Abandoned by their American allies, the Kurdish-led Syrian Democratic Forces have been left with one option: doing a deal with the devil. Turkey’s incursion into northern Syria has succeeded where all previous tactics have not: it has created the conditions for the two main enemies in the Syrian civil war – the Syrian Democratic Forces and the Assad regime – to come together.
Even more ironically, this has happened because the SDF reached out to Russia, currently Turkey’s biggest international ally in Syria, for help. It is a measure of their desperation that the SDF is now relying on Bashar Al Assad’s backers for protection.
The Russians indicated that the only way out for the SDF was to do a deal with the Syrian regime. The SDF agreed on condition that the deal was brokered and guaranteed by Moscow. Following separate negotiations, the two parties came together at Hmeimim, a Russian air base in Syria, to sign an initial agreement. Details are scant, which has allowed both sides to put their own spin on it. But what is clear and unchallenged by either side is that regime forces are deploying to areas that are likely to be targeted by Turkey. Sources on the ground confirm that regime troops have been deployed to parts of Raqqa, Ein Issa, Manbij and other towns on the border, including Kobani. The regime and the SDF will apparently also be working together to clear Turkish forces from former SDF areas in northeast Syria and Afrin in the northwest.
What happens to the SDF and its associated administrative structures is much less clear, however, with each side claiming a different outcome. On the one hand, the SDF insists it will remain in charge of governing and of internal security in the areas it holds. Its only concession so far is to agree to raise the Syrian flag, rather than the alternative “independent” Syria banner. On the other hand, the regime claims state institutions will be restored gradually in the SDF’s northeastern strongholds.
One measure, according to sources close to the regime, is to abolish the independent structure of the SDF and incorporate its fighters into the 5th Corps, a volunteer military force that is officially part of the Syrian army but was formed at Russia’s urging and is still largely under Russian command.
These contradicting perceptions of what has happened and the very different ideas on the core issue of what becomes of the SDF indicates that the two sides are nowhere near agreement and that even if a deal were struck, it might be broken sooner or later.
More importantly, it is possible that the deployment of regime forces will fail to halt the Turkish assault on the border region. Operation Peace Spring ostensibly is about establishing a 30 kilometer “safe zone” along a stretch of Syrian territory adjoining Turkey. In reality it is about crushing the Kurdish fighters who Ankara insists are linked to the outlawed Kurdistan Workers’ Party, or PKK, which has been a thorn in Turkey’s side for more than 30 years. The offensive launched on October 9 by Turkish forces with back-up from Syrian rebel groups targeted areas that have been under Kurdish control for seven years and Turkey does not want to waste the chance to flush the Kurds out for good.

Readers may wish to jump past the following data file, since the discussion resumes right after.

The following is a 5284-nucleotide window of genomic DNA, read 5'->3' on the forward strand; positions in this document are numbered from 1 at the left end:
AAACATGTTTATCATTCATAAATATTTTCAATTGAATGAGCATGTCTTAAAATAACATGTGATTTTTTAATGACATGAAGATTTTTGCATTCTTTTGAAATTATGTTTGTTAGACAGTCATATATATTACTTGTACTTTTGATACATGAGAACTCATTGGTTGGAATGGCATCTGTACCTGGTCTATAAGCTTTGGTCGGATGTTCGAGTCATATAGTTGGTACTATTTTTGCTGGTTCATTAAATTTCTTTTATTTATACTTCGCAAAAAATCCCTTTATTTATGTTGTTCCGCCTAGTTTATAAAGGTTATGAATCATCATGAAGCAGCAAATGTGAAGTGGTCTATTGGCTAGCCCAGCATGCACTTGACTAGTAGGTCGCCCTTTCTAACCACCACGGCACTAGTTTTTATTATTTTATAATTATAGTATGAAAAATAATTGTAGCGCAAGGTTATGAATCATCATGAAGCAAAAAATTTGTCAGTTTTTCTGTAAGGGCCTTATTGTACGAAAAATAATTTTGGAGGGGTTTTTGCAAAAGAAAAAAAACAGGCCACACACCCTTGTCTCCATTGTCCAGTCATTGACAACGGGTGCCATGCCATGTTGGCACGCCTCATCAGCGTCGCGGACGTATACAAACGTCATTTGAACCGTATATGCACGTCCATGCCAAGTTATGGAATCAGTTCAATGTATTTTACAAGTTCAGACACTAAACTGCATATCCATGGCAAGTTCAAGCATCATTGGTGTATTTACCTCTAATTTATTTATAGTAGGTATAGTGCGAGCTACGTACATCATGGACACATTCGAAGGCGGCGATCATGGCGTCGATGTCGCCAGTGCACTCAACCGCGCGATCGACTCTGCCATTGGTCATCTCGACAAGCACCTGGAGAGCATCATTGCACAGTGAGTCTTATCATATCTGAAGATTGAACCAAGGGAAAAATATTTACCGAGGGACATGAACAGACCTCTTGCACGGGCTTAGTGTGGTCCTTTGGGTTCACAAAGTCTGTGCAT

Despite the announcement of an agreement between the SDF and the regime’s forces, Turkey reportedly is still negotiating the fate of both Manbij and the northeastern city of Kobani. On Monday, Turkey’s president, Recep Tayyip Erdogan, said he had had positive discussions with Russia about the future of those cities and that “they are at the stage of implementing our decision.” Shortly after, the Syrian National Army – actually a rebel force backed by Turkey – announced the beginning of an offensive to capture Manbij, despite the presence of the regime in the city.
It is not clear if Ankara will send its forces to assist the Syrian National Army, but local sources in Manbij and Al Bab confirmed that Turkey’s artillery is actively shelling targets in the region. While the attack still is in its early stages, it strongly suggests that the presence of regime forces will not be enough to deter it, especially if the agreement with Russia, which President Erdogan implicitly referred to, was indeed reached. This is mainly due to the fact that Turkey does not trust the Syrian regime to eliminate the Kurdish threat along its border. Turkey also is extremely wary of a revival of the 20-year alliance Bashir Al Assad’s father, Hafez, forged with the PKK party, which allowed the latter to launch operations against Turkey from Syria.
Whatever the strengths or shortcomings of his army, Al Assad’s avowed intent is to recapture and reinstate his full and unchallenged authority over “every inch” of Syria. His long track record of reneging on his promises, as attested by dozens of ceasefires agreed to and then broken by his regime, do not inspire trust. The common assumption even among SDF officials is that even if Al Assad protects them from Turkish attack, he will turn on them eventually. That alone suggests the new allies might soon be enemies again.
Haid Haid is a research fellow at the International Center for the Study of Radicalization at King’s College London. He is also a consulting research fellow of Chatham House’s Middle East and North Africa program.